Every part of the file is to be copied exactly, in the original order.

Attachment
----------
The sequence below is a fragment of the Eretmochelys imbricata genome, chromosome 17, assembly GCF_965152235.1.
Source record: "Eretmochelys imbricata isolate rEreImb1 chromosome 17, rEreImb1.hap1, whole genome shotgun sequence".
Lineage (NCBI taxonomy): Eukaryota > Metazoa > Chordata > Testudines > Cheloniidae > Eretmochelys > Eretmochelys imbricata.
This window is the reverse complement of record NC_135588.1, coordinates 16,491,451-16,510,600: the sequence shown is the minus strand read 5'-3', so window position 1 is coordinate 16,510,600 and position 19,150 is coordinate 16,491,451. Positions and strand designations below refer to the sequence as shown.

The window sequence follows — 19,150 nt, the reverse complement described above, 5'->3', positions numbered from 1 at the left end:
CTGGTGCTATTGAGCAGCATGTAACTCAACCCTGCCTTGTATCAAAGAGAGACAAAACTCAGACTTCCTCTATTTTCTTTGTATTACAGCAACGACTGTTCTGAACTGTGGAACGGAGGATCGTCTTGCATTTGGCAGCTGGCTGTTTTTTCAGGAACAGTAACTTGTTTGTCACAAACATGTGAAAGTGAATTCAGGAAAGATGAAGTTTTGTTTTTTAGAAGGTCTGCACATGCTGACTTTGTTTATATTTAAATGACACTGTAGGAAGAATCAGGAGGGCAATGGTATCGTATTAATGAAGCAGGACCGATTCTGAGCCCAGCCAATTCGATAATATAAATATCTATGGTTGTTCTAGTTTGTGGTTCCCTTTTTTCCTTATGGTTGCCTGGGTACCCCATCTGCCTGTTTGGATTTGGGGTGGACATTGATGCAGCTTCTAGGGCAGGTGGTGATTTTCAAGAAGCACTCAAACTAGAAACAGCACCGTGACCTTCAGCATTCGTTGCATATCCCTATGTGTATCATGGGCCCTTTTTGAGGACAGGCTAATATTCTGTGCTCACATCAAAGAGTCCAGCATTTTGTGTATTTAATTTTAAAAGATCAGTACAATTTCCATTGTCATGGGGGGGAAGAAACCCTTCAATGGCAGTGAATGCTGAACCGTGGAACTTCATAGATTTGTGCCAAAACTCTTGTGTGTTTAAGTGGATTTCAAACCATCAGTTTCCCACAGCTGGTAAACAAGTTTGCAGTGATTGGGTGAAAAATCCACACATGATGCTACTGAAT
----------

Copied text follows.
The sequence below is a fragment of the Eretmochelys imbricata genome, chromosome 17, assembly GCF_965152235.1.
Source record: "Eretmochelys imbricata isolate rEreImb1 chromosome 17, rEreImb1.hap1, whole genome shotgun sequence".
Lineage (NCBI taxonomy): Eukaryota > Metazoa > Chordata > Testudines > Cheloniidae > Eretmochelys > Eretmochelys imbricata.
This window is the reverse complement of record NC_135588.1, coordinates 16,491,451-16,510,600: the sequence shown is the minus strand read 5'-3', so window position 1 is coordinate 16,510,600 and position 19,150 is coordinate 16,491,451. Positions and strand designations below refer to the sequence as shown.

The window sequence follows — 19,150 nt, the reverse complement described above, 5'->3', positions numbered from 1 at the left end:
CTGGTGCTATTGAGCAGCATGTAACTCAACCCTGCCTTGTATCAAAGAGAGACAAAACTCAGACTTCCTCTATTTTCTTTGTATTACAGCAACGACTGTTCTGAACTGTGGAACGGAGGATCGTCTTGCATTTGGCAGCTGGCTGTTTTTTCAGGAACAGTAACTTGTTTGTCACAAACATGTGAAAGTGAATTCAGGAAAGATGAAGTTTTGTTTTTTAGAAGGTCTGCACATGCTGACTTTGTTTATATTTAAATGACACTGTAGGAAGAATCAGGAGGGCAATGGTATCGTATTAATGAAGCAGGACCGATTCTGAGCCCAGCCAATTCGATAATATAAATATCTATGGTTGTTCTAGTTTGTGGTTCCCTTTTTTCCTTATGGTTGCCTGGGTACCCCATCTGCCTGTTTGGATTTGGGGTGGACATTGATGCAGCTTCTAGGGCAGGTGGTGATTTTCAAGAAGCACTCAAACTAGAAACAGCACCGTGACCTTCAGCATTCGTTGCATATCCCTATGTGTATCATGGGCCCTTTTTGAGGACAGGCTAATATTCTGTGCTCACATCAAAGAGTCCAGCATTTTGTGTATTTAATTTTAAAAGATCAGTACAATTTCCATTGTCATGGGGGGGAAGAAACCCTTCAATGGCAGTGAATGCTGAACCGTGGAACTTCATAGATTTGTGCCAAAACTCTTGTGTGTTTAAGTGGATTTCAAACCATCAGTTTCCCACAGCTGGTAAACAAGTTTGCAGTGATTGGGTGAAAAATCCACACATGATGCTACTGAAT